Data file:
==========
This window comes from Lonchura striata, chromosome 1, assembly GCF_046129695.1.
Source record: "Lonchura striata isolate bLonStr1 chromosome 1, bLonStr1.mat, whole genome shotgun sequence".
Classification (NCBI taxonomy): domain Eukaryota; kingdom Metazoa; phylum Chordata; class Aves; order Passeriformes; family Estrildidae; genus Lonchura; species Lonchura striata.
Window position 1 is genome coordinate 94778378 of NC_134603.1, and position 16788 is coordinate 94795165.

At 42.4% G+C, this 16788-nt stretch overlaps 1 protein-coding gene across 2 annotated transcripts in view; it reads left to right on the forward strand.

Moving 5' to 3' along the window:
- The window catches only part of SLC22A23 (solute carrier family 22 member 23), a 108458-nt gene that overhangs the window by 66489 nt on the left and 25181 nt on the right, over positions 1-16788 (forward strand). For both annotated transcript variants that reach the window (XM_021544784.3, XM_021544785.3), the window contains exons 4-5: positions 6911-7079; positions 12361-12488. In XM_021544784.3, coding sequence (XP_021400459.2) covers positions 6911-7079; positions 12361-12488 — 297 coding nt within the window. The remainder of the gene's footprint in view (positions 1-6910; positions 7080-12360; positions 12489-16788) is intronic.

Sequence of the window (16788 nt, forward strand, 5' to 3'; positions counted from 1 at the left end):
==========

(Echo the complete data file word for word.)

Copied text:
This window comes from Lonchura striata, chromosome 1, assembly GCF_046129695.1.
Source record: "Lonchura striata isolate bLonStr1 chromosome 1, bLonStr1.mat, whole genome shotgun sequence".
Classification (NCBI taxonomy): domain Eukaryota; kingdom Metazoa; phylum Chordata; class Aves; order Passeriformes; family Estrildidae; genus Lonchura; species Lonchura striata.
Window position 1 is genome coordinate 94778378 of NC_134603.1, and position 16788 is coordinate 94795165.

At 42.4% G+C, this 16788-nt stretch overlaps 1 protein-coding gene across 2 annotated transcripts in view; it reads left to right on the forward strand.

Moving 5' to 3' along the window:
- The window catches only part of SLC22A23 (solute carrier family 22 member 23), a 108458-nt gene that overhangs the window by 66489 nt on the left and 25181 nt on the right, over positions 1-16788 (forward strand). For both annotated transcript variants that reach the window (XM_021544784.3, XM_021544785.3), the window contains exons 4-5: positions 6911-7079; positions 12361-12488. In XM_021544784.3, coding sequence (XP_021400459.2) covers positions 6911-7079; positions 12361-12488 — 297 coding nt within the window. The remainder of the gene's footprint in view (positions 1-6910; positions 7080-12360; positions 12489-16788) is intronic.

Sequence of the window (16788 nt, forward strand, 5' to 3'; positions counted from 1 at the left end):